A Black Year for the Crude


During the past months, there has been a crisis never seen before in oil prices. It’s not a secret that “black gold” moves the world and gives solvency to a large number of countries around the globe. Therefore, when it suffers, it creates a chain reaction towards other facets of the economy.

Many countries have been expecting a gradual slowdown in the oil’s demand due to the economy’s evolution and other energy alternatives. However, the outbreak caused by COVID-19 not only created such a major decline but also a historic crisis in the oil industry, according to Dinero.com*.

One of the biggest consequences of the drop in demand is the storage crisis, where the extracting companies have been obligated to store the oil which is not commercialized in tankers and oil ships. Therefore, they need to cover these costs, since it is often worse to stop producing. Given this, many companies that do not have the financial solvency are forced to close, according to Bloomberg**.

According to BBC***, in mid-April, the West Texas Intermediate (WTI), which acts as a benchmark for the US fell to $-37.63 per barrel, a disastrous figure. ABC economía**** reported that at the end of April, the prices for the WTI shot up 22% to $15.06 per barrel, and the Brent crude that serves as a benchmark for Europe increased by 11% climbing to $22,7. This happens due to the announced and progressive reactivation of the world’s economy, which will consequently increase the demand for oil.

Nevertheless, the IMF predicted that the global economy will shrink by 3% in 2020, which will slow down the rate of recovery for this industry, as reported by CNBC*****. In conclusion, the current outlook for this commodity is not very encouraging and the only word to describe it is “volatile”. What happens in the coming months remains to be seen, however, not a lot of signs show an anticipated improvement for this sector.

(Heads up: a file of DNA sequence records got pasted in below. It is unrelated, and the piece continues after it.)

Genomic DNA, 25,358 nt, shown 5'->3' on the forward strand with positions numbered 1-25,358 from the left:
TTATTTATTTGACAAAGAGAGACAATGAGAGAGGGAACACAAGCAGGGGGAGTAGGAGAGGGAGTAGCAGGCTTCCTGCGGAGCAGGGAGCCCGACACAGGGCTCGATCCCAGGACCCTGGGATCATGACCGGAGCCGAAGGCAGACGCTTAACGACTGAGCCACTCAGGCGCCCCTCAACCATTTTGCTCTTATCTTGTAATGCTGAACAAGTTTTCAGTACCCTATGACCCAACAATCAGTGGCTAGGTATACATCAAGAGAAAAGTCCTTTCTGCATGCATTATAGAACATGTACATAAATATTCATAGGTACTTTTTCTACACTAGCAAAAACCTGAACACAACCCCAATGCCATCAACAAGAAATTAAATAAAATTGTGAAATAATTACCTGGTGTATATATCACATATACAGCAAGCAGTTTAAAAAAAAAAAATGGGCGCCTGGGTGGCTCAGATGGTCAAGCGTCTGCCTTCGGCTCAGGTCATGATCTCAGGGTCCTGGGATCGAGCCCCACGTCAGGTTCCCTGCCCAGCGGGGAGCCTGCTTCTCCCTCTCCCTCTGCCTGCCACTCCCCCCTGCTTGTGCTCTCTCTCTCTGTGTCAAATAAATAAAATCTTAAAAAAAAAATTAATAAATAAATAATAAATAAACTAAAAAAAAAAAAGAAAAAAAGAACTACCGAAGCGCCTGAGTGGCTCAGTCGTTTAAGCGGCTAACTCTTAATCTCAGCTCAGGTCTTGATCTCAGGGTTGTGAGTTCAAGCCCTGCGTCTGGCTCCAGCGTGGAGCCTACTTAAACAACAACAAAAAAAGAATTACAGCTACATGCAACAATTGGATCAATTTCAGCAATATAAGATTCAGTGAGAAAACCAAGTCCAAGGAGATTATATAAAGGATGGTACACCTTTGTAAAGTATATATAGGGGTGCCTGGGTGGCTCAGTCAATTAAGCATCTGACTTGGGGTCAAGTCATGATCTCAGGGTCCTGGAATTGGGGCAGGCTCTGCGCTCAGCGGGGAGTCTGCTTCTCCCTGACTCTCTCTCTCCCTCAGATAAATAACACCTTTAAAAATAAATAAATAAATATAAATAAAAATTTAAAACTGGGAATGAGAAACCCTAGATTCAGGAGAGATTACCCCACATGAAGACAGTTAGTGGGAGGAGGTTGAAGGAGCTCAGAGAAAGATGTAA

BLAS, J.**
Bloomberg – The Next Chapter of the Oil Crisis: The Industry Shuts Down

(Blas, 2020)
Blas, J., 2020. Bloomberg – The Next Chapter of the Oil Crisis: The Industry Shuts Down. [online] Bloomberg.com. Available at: <https://www.bloomberg.com/news/articles/2020-04-26/the-next-chapter-of-the-oil-crisis-the-industry-shuts-down?sref=2PjcujC8> [Accessed 4 May 2020].

Los precios del petróleo se desbocan con subidas de hasta el 35%
(González Navarro, 2020)
González Navarro, J., 2020. Los Precios Del Petróleo Se Desbocan Con Subidas De Hasta El 35%. [online] abc. Available at: <https://www.abc.es/economia/abci-precios-petroleo-desbocan-subidas-hasta-35-por-ciento-202004292125_noticia.html?ref=https%3A%2F%2Fwww.google.com%2F> [Accessed 4 May 2020].

Oil drops 3% in volatile session as storage capacity fears and weak demand weigh
(Meredith and Stevens, 2020)
Meredith, S. and Stevens, P., 2020. Oil Drops 3% In Volatile Session As Storage Capacity Fears And Weak Demand Weigh. [online] CNBC. Available at: <https://www.cnbc.com/2020/04/27/oil-news-wti-crude-brent-prices-today.html> [Accessed 4 May 2020].

(Petróleo bajo cero, 2020)
Petróleo bajo cero. 2020. Petróleo Bajo Cero. [online] Available at: <https://www.dinero.com/economia/articulo/petroleo-bajo-cero/284815> [Accessed 4 May 2020].

WALKER, A. ***
US oil prices turn negative as demand dries up
(Walker, 2020)
Walker, A., 2020. US Oil Prices Turn Negative As Demand Dries Up. [online] BBC News. Available at: <https://www.bbc.com/news/business-52350082> [Accessed 4 May 2020].